New Orleans grapples with its Confederate past

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Several prominent monuments around New Orleans are coming under fire as the nation debates the placement of Confederate symbols.

The city of New Orleans took its first legal step Thursday in the possible relocation of four Confederate monuments by calling for 60 days of public meetings. After that, a city council vote would determine whether the monuments are a public nuisance — and if so, could be removed.

“This discussion is about whether these monuments, built to reinforce the false valor of a war fought over slavery, ever really belonged in a city as great as New Orleans, whose lifeblood flows from our diversity and inclusiveness,” Mayor Mitch Landrieu told the city council.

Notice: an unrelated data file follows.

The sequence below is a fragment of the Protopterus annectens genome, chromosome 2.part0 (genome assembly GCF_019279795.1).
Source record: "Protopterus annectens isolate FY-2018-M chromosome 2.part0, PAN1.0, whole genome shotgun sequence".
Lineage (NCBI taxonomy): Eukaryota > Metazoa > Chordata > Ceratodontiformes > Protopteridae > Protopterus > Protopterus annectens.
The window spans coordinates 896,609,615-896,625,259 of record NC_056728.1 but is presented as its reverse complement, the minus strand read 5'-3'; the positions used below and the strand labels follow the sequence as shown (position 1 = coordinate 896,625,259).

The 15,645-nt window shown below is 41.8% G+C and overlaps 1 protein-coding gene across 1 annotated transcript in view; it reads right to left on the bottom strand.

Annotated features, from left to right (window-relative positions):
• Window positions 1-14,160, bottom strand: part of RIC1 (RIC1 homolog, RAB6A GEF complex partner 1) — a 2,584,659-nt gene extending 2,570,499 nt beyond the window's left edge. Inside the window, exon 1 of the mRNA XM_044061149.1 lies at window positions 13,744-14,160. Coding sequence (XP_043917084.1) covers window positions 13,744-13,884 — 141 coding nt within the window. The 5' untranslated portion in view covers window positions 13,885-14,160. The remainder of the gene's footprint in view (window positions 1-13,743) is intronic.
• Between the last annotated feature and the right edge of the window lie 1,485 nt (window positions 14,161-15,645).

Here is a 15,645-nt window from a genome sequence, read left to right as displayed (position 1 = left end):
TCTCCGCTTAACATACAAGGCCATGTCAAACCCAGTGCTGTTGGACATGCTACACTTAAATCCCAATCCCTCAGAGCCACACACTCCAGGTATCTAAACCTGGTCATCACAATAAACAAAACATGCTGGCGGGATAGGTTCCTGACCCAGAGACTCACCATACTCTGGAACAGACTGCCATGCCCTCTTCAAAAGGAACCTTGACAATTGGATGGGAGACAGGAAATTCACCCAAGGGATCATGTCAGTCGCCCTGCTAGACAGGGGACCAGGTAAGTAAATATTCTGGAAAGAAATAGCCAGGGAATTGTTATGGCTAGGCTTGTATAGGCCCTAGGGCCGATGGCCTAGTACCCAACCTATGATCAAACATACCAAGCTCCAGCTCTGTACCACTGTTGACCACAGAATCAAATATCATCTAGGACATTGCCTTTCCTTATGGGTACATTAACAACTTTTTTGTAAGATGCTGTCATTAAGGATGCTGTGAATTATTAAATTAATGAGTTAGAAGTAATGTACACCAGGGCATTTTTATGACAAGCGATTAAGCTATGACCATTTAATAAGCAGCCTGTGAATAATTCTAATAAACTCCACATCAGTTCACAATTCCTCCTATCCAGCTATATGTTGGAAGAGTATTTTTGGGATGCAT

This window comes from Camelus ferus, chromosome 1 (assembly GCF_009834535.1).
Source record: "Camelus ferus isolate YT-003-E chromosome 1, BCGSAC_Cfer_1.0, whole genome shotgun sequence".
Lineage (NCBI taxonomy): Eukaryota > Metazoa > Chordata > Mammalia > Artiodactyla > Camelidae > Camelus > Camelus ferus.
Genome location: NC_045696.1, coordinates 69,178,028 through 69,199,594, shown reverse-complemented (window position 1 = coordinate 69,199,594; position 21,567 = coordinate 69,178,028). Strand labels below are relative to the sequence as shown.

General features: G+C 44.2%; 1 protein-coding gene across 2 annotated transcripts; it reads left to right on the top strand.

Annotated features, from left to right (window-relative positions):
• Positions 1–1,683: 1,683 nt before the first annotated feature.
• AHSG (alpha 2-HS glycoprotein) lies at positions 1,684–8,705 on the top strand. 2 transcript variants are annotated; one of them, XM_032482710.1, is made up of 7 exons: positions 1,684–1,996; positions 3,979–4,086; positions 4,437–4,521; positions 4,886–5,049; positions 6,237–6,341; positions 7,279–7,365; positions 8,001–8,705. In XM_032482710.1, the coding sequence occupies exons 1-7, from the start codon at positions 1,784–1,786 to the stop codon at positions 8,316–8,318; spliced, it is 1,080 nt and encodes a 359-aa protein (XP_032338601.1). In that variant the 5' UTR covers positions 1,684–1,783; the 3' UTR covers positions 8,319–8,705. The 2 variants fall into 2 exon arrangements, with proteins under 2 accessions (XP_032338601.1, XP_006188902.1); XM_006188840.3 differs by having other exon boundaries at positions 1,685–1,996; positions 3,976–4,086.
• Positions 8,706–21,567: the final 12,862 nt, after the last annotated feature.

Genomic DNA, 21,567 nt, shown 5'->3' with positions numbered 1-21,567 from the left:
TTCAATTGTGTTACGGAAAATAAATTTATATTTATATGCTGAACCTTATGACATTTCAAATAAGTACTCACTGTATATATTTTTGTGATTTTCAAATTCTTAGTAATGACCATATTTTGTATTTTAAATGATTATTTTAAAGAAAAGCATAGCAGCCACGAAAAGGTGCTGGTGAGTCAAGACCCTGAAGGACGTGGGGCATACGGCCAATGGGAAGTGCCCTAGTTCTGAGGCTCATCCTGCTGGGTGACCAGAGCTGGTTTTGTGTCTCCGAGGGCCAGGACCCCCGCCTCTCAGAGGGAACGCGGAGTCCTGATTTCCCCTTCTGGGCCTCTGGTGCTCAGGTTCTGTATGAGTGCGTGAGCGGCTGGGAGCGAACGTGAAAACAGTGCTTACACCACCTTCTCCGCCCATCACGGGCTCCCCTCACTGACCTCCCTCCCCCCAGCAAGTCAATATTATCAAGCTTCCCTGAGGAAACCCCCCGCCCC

The monuments include a statute of Confederate Gen. Robert E. Lee that is perched atop a column at a major New Orleans intersection: most downtown Mardi Gras parades pass through Lee Circle.

Also targeted is the equestrian statue of Louisiana native and Confederate Gen. P.G.T. Beauregard, located at the entrance to New Orleans City Park and close to the annual Jazz Festival.

The Battle of Liberty Place Monument, which marks a post-war fight between the so-called “White League” and the reconstruction government in 1874 is also marked for relocation, as is a statue of Confederate President Jefferson Davis. Davis died in the city in 1889.

There is also an effort to rename Jefferson Davis Parkway. The city has proposed renaming the street after Dr. Norman Francis, who recently retired as the head of Xavier University after 47 years.

New Orleans, which was the Confederacy’s largest city, surrendered in 1862 and was under Federal occupation beyond the Civil War’s end in 1865.

by Andreas Preuss